Ha ha ha, Spring Break, Winter Break, three day weekends--these are phrases that not freeing and leisurely when you work in certain industries; rather, they are terrifying. When you're the person working so that everyone else may take their leisure time, all you do is work during their leisure time. So . . . even though I've had things to post about (since there are an abundance of shows going on this month and I seem to be making it to them all), I just haven't done so.
So I'll go ahead and bundle Southwest Shakespeare's latest plays into one post. They ran them together, anyways, so I suppose it's fitting enough. Now, often when they do this, there is one play that stands out over the other. This time, though, I was impressed with the quality of the performances in each one. The two plays in question are The Taming of the Shrew and As You Like It.
Probably it's easier to say that the former was the better one. But that's because it was filled with humor and laughs and to have the audience constantly responding to all of that wittiness and energy was an experience. However, the delivery in As You Like It was just as much of quality; it was just less humor (although there was still certainly some).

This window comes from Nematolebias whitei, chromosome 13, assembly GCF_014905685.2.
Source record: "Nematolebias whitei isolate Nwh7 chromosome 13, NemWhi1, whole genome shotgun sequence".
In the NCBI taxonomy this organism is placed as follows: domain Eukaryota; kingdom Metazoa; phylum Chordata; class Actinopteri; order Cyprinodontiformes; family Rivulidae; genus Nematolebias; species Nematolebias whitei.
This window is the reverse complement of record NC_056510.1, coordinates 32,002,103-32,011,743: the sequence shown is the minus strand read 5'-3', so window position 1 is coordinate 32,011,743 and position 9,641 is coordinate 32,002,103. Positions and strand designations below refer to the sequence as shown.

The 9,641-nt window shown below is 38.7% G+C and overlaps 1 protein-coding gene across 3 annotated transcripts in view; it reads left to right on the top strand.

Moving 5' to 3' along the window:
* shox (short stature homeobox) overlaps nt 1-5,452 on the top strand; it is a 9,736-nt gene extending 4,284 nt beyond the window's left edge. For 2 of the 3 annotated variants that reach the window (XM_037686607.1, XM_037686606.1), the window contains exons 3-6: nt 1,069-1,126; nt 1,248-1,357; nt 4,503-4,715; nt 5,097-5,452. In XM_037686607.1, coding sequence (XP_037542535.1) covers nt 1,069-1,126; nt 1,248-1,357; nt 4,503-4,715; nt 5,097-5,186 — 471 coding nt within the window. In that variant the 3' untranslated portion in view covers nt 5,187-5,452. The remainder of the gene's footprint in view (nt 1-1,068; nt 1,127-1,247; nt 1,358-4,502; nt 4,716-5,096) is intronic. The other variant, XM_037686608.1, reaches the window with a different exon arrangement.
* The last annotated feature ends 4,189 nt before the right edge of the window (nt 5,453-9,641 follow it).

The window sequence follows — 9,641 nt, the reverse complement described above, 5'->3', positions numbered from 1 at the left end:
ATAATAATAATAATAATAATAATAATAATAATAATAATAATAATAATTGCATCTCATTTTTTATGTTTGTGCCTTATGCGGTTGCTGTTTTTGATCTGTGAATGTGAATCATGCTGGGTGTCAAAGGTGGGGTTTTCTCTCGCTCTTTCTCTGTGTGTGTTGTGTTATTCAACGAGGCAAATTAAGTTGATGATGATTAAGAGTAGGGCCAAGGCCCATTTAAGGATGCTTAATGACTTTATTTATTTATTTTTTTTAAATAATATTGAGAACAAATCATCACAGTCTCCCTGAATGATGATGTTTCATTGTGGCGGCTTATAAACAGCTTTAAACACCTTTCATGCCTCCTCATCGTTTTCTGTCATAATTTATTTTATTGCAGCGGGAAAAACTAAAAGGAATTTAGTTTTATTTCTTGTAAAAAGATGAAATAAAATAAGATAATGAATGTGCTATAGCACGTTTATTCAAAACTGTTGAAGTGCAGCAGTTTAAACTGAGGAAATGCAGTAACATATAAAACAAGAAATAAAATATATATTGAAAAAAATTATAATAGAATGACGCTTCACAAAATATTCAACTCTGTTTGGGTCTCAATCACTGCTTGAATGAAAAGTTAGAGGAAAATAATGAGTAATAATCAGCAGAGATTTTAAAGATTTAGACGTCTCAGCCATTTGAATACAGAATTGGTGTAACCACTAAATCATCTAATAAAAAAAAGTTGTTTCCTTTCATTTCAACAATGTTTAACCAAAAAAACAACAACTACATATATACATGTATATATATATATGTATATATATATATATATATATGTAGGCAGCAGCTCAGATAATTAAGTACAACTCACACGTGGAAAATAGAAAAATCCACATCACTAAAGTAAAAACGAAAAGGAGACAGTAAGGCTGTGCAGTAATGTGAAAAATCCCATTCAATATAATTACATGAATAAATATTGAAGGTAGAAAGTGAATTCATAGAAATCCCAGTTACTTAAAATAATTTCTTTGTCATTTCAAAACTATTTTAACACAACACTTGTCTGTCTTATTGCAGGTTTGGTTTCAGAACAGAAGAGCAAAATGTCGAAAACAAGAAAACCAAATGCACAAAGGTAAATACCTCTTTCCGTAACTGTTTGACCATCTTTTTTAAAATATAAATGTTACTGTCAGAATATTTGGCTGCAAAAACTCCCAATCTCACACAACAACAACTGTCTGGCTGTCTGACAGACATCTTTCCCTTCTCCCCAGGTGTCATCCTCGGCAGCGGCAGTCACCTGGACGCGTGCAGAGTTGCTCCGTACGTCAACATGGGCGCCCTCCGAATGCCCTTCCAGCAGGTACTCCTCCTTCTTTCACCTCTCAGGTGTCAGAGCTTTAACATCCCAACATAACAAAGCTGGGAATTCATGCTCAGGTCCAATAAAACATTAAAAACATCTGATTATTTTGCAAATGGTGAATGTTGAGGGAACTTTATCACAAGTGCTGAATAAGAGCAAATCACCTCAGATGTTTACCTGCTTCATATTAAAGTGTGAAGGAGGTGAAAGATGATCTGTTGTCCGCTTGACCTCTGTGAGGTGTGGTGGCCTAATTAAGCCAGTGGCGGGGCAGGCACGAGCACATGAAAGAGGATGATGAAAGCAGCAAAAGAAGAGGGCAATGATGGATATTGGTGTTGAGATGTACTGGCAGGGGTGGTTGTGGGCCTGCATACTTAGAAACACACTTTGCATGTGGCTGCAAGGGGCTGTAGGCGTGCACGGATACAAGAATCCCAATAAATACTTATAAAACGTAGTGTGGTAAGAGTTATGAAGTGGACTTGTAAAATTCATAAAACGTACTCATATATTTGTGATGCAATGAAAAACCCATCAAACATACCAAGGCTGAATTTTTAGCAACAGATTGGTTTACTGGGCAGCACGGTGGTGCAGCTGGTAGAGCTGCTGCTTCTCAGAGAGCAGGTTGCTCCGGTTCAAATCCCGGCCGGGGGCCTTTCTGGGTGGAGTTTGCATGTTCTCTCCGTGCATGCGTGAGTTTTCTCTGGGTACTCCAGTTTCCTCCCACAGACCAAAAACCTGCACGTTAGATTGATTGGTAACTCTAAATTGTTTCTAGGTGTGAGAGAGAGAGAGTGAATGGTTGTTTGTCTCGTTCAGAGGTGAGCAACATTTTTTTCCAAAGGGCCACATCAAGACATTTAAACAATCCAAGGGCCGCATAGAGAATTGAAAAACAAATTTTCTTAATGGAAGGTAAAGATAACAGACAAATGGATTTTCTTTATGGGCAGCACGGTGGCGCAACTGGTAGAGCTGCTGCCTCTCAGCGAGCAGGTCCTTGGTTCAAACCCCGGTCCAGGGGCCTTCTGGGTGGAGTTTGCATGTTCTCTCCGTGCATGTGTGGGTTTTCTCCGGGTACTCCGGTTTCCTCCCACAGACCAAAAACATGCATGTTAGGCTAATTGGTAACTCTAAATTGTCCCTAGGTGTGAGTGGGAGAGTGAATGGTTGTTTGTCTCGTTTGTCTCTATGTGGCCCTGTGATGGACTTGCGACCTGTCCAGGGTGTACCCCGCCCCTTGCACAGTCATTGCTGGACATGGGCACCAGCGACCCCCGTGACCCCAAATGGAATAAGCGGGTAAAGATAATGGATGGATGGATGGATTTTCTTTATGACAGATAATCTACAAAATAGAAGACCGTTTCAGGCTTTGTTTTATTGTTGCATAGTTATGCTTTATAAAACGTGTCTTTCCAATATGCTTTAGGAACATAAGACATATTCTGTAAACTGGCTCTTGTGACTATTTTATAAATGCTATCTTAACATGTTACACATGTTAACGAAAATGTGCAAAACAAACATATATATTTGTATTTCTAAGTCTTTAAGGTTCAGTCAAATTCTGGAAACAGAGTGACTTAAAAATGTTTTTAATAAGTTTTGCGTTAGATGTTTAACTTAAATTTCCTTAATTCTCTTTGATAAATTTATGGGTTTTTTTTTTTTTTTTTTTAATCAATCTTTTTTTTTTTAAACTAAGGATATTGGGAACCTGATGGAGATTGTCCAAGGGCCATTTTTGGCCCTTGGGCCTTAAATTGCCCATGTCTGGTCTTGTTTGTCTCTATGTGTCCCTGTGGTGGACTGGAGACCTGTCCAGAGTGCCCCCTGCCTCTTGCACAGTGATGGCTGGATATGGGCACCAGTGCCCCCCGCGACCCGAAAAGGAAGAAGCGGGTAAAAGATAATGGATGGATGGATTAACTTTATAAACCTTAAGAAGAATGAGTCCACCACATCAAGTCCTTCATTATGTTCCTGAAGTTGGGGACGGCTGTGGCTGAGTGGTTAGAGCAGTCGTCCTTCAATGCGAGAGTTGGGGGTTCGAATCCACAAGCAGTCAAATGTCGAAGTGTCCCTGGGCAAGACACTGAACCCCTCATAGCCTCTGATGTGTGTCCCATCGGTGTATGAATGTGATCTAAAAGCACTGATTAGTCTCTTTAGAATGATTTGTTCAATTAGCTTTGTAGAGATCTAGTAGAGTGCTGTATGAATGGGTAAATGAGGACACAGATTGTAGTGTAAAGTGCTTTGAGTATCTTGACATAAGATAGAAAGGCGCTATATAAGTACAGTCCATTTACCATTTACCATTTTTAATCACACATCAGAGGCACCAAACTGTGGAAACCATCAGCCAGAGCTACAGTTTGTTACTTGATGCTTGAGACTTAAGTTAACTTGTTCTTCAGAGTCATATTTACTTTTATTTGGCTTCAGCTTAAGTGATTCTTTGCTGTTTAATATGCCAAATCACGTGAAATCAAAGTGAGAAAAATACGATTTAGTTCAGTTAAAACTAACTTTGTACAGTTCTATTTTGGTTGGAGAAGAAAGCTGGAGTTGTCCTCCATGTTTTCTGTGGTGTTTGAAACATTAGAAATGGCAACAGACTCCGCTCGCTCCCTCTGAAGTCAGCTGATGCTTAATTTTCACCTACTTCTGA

The Taming of the Shrew was the play I was completely unfamiliar with. I'd heard of it, of course, but not much else. Knowing that it's one of those plays that can be . . . problematic for the modern scene, I found that they did very well with it. Maybe I'm just used to viewing things in context of timelines, but I wasn't offended by this play and I even felt like much of it could have been written today (as opposed to so many of my dear Victorian novels that I love but are definitely often quite dated in certain respects). So whether this was the careful choosing of which lines to use or the delivery or just the overall strutting and direction of the play (or most likely a combination), well done to everyone involved. It was just a fun comedy, making everyone laugh at the silliness of humanity and then ultimately ponder what our statements and our actions really mean in the end.
What As You Like It did best was to create that sense of the forest of Arden. Arden is that place that is a state of mind. Given that this play used the same set (a heavy structure with a balcony and doors and stairs) as the other (since the two were running at the same time, of course), I wondered how they would create the forest. Turns out they introduced it bit by bit. As the characters spend more time in the forest and get, in a sense, mentally deeper into the forest, the entire forest overlay emerges. Wonderful there. Once more, this was one of SWS's plays to feature music throughout. And in this case, the music helped to create that sense of the forest as this single moment in time, this state of mind, that helps the characters to ponder who they are.
Pondering, pondering in the forest that is our minds. Both plays, though different, contained that sense of pondering the self. We're in this forest--who are you and who am I? Do we know or do we have yet to discover? The discovery is a journey, that is certain.
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